THE state government’s support for outdoor dining has provided some respite for the hospitality industry, albeit with widely differing effects on businesses.
The Third Step of regional Victoria’s coronavirus roadmap limits the density of patrons in hospitality to four square metres inside but only two square metres outside.
Hospitality venues are limited to 10 patrons indoors or 20 for venues that can claim two separate indoor areas. However, depending on spacing, the new restrictions allow for up to 50 people in an outdoor dining area.
The state government has since announced an $87.5 million Outdoor Eating and Entertainment Package to help councils and businesses outside of Melbourne prepare safe and practical outdoor dining solutions.
Businesses can apply for a $5,000 grant to help them purchase umbrellas, outdoor furniture, screens, and other equipment.
Bomboras Torquay is one of the local cafes fortunate enough to already have a significant outdoor dining space. Co-owner Tom McGrath said the first weekend since the restrictions gave him reason to be optimistic.
“It was pretty good on the weekend because we had such good weather. It was a good weekend to test it out and we were very happy with it.
“It’s going to mean going forward that we’re very weather-dependent. We can have up to 50 people outside, but only two lots of 10 inside. So, if it’s really bad weather, we go from being able to seat 70 people to only being able to seat 20 people.”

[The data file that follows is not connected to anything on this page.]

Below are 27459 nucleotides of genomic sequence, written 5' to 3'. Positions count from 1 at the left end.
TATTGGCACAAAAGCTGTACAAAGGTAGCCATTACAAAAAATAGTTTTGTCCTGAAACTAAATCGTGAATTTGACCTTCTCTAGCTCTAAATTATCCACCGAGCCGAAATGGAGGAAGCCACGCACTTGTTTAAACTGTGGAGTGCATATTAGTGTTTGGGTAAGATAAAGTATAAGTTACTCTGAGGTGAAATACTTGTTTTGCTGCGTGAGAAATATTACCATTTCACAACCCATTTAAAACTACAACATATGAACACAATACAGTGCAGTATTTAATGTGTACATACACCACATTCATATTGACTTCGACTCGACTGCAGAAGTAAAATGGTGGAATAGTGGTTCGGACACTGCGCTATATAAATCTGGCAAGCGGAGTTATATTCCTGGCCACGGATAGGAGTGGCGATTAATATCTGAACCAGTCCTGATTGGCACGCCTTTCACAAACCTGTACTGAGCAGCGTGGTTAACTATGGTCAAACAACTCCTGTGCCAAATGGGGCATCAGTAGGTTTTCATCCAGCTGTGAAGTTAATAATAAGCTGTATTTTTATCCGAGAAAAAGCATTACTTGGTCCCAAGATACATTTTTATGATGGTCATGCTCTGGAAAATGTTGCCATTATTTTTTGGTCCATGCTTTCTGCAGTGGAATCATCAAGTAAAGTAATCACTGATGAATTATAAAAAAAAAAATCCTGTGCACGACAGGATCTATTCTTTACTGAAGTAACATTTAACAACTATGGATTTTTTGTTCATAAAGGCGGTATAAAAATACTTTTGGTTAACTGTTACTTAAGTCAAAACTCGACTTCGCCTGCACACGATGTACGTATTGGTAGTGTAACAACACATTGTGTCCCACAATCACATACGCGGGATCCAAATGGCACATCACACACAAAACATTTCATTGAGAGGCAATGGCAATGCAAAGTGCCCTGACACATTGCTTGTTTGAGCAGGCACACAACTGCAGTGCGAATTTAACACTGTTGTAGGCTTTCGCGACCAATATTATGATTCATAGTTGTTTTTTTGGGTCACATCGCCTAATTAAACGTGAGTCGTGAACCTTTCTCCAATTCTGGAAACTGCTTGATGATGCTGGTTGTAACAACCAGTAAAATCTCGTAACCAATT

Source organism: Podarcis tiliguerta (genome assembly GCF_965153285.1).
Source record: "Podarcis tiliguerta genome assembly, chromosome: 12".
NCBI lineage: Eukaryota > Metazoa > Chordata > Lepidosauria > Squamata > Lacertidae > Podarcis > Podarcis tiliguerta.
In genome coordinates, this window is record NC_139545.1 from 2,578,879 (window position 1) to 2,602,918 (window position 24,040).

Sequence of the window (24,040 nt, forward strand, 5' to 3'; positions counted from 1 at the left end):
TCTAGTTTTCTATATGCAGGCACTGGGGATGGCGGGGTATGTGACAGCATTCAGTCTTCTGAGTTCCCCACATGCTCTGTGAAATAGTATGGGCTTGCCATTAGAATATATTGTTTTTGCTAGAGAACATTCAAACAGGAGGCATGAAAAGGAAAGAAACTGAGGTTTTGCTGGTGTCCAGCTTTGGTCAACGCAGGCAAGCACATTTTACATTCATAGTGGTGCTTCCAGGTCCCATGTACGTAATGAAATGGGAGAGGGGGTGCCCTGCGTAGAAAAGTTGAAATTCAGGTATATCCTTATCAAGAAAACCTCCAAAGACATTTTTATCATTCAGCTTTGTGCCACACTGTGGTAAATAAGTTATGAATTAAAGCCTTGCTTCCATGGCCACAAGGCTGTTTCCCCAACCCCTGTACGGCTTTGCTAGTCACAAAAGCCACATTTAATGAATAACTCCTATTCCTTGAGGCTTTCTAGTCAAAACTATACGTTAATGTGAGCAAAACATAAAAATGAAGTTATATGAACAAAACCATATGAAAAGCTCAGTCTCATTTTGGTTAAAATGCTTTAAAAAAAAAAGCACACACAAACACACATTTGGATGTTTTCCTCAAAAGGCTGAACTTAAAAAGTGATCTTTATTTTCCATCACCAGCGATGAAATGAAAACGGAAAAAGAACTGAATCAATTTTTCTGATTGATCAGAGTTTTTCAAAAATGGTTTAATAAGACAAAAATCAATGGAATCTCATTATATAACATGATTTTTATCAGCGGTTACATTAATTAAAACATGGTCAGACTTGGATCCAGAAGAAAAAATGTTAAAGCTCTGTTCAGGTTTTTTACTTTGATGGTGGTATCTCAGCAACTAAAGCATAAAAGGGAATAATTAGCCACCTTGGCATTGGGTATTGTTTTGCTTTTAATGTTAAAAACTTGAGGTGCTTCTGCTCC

Torquay Commerce president and Bells Beach Brewing owner Jeff Crow said businesses without established outdoor dining areas might need some time to prepare.
“It probably would have been easier if they (the state government) announced it, then allowed a few weeks for the individual councils and liquor licensing to catch up.
“So outdoor dining will be limited to people who already have existing space. I don’t think there’s going to be anyone getting any grants to move out into carparks or onto the footpath as soon as the government’s made it sound. You still have to get the permits.”
He said hospitality venues would benefit from the new regulations to widely varying degrees.
“There’s some businesses in this town that are quite fortunate to have large outdoor areas that already have marquees and will be able to fill them up quite well with the new rule. But there’s going to be others that can’t even open or will open but only with a few people inside.
“It’s great news but we’re a few weeks away.”